It’s strawberry season in Norway, a time when many Norwegians rhapsodize over what’s long been considered a traditional and rather pricey summer delicacy. Questions have arisen, though, over whether they’re really as sweet and healthy as they’re made out to be.
Norwegian Broadcasting (NRK) risked the equivalent of swearing in church on Wednesday when it ran reports originating in newspaper VG Wednesday morning that locally grown strawberries top the list of Norwegian agricultural products containing the most sprøytemidler – in this case, chemical additives and preservatives.
A study by research firm Bionorsk conducted for food protection agency Mattilsynet examined agricultural products from all over Norway. Its tests were taken in 2010 and, according to VG, found that Norwegian strawberries contain fully six different chemicals used to protect the fruit.
Mattilsynet was quick to point out that eating Norwegian strawberries is not dangerous. The amounts of additives found in the berries, officials say, are under the limits allowed. By comparison, tests of Belgian strawberries (generally viewed as the biggest local rival of homegrown berries, and those most widely available before the Norwegian berries ripen) have shown as many as 11 different additives, five more than the Norwegian ones.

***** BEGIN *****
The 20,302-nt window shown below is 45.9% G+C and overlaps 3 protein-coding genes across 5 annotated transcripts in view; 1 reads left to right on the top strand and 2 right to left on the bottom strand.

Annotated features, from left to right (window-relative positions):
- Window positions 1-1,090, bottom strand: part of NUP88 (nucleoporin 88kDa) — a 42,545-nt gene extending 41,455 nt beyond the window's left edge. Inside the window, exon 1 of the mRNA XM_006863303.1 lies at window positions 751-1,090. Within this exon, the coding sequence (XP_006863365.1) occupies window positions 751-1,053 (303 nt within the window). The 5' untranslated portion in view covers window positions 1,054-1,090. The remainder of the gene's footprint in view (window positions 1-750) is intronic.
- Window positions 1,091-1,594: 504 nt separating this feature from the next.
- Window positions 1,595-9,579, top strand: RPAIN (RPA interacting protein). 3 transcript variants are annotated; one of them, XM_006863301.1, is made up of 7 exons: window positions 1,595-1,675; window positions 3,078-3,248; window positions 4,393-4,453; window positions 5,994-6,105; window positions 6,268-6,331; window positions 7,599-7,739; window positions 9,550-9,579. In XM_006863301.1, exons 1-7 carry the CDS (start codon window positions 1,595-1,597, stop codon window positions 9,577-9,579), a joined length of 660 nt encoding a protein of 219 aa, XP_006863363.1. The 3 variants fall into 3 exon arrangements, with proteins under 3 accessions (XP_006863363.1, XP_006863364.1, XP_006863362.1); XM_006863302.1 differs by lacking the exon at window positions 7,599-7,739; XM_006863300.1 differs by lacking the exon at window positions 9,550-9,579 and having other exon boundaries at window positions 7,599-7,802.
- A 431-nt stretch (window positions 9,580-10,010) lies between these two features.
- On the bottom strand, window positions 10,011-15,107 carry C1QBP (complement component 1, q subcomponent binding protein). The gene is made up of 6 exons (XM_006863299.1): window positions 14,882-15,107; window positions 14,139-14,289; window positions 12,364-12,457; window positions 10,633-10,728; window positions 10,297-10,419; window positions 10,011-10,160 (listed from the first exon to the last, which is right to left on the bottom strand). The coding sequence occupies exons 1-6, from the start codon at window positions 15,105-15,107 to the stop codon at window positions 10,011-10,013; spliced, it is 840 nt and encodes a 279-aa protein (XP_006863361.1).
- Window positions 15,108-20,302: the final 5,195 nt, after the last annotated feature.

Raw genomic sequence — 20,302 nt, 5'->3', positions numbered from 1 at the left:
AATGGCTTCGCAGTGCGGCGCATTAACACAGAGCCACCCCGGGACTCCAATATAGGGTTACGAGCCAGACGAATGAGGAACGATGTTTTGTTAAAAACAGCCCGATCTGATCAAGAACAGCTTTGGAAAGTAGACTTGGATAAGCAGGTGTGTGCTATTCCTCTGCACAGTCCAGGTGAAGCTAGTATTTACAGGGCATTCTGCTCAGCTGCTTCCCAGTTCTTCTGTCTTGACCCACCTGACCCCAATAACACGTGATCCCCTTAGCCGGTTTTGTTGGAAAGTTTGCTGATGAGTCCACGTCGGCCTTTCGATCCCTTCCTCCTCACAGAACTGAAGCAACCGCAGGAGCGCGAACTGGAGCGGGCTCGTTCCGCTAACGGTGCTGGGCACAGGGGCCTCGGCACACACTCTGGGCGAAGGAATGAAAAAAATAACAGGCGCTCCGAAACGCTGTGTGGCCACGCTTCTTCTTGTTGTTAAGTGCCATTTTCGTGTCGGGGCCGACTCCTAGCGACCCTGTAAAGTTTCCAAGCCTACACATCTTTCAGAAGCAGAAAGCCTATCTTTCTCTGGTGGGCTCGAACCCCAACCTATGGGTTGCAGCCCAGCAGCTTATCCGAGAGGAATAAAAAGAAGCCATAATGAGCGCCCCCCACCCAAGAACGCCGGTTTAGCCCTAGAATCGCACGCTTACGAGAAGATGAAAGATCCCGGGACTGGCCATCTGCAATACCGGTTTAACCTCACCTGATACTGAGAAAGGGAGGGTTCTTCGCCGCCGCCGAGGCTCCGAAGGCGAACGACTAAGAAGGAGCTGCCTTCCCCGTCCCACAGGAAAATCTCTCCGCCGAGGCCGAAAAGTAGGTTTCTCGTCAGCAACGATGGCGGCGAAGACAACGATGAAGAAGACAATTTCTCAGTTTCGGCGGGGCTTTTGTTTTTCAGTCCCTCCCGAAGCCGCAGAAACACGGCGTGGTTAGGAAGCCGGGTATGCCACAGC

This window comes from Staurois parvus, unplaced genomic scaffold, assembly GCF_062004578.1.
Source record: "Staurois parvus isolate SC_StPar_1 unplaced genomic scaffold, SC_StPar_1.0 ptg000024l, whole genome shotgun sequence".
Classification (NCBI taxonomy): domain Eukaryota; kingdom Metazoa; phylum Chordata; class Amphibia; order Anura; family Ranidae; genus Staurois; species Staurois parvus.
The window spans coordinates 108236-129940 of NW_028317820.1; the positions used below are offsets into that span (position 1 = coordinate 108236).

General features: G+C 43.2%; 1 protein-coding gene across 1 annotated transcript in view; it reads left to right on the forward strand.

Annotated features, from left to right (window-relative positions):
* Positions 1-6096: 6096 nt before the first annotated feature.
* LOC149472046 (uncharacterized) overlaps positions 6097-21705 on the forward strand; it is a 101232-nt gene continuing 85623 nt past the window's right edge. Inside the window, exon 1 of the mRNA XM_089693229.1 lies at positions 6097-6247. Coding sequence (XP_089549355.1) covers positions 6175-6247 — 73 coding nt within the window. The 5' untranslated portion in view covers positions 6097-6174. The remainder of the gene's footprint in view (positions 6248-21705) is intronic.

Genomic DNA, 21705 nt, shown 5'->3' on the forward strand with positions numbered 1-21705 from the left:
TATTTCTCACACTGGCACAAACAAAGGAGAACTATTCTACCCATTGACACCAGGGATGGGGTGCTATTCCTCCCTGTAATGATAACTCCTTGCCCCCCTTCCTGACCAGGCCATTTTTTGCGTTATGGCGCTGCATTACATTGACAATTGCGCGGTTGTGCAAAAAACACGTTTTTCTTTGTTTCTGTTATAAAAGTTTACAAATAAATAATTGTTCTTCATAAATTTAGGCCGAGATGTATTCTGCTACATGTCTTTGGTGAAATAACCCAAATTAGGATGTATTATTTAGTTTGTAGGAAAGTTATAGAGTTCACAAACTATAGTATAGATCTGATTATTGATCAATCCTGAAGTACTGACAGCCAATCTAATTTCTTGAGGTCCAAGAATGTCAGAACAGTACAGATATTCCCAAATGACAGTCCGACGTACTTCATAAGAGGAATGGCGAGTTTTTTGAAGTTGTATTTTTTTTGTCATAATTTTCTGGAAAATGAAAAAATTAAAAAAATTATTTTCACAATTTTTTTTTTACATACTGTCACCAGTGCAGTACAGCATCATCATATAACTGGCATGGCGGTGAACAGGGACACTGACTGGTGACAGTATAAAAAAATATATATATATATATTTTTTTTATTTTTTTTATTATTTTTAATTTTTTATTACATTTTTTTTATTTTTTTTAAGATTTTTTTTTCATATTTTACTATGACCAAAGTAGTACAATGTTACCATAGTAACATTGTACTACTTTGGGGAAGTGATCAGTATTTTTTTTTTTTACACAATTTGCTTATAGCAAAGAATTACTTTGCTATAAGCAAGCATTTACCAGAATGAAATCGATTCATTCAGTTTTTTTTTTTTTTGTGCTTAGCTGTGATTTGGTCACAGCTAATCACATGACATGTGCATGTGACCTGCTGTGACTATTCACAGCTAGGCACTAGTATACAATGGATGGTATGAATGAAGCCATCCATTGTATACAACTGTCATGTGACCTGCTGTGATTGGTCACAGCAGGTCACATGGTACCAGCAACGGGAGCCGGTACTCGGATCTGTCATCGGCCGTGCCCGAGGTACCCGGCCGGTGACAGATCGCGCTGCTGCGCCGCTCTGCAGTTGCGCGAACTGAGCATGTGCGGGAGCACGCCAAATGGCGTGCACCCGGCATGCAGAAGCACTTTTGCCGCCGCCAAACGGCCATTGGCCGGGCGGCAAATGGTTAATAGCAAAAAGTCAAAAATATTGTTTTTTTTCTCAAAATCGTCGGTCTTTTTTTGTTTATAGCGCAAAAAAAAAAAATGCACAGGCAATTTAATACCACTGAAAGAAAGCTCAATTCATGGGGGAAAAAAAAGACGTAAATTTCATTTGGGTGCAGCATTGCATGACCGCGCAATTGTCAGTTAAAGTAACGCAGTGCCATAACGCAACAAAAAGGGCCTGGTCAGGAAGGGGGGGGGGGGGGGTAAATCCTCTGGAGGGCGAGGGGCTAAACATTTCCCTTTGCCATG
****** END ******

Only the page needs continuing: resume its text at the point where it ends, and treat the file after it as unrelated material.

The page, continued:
Marit Lilleby Kvarme of Mattilsynet told NRK that most of the protective additives used guard against weeds and fungus, and she claimed that berry growers are keen to reduce their use of chemicals. “They don’t want to use any more than absolutely necessary to maintain good production,” she told NRK.
Environmental organization Framtiden i våre hender (The Future in Our Hands), however, thinks there’s reason to be critical. While the additives aren’t dangerous in the doses used, the group thinks that lumped together, they can be.
“Therefore we’re urging folks to be careful about eating the conventionally grown strawberry,” said Mekonnen Germiso, research leader for Framtiden i våre hender. “Ask for organic berries, to avoid a chemical cocktail.”
Meanwhile, other questions have arisen over whether the Norwegian berries are overrated. Many this year have been much larger than the berries of earlier years, lack the same flavour and even have been downright sour. Growers have worried that heavy rains this summer would damage berries and boost the chances of spoilage.
Prices have fallen from a whopping NOK 59 (nearly USD 11) a basket in late June to as low as NOK 20 (USD 3.60) this week.
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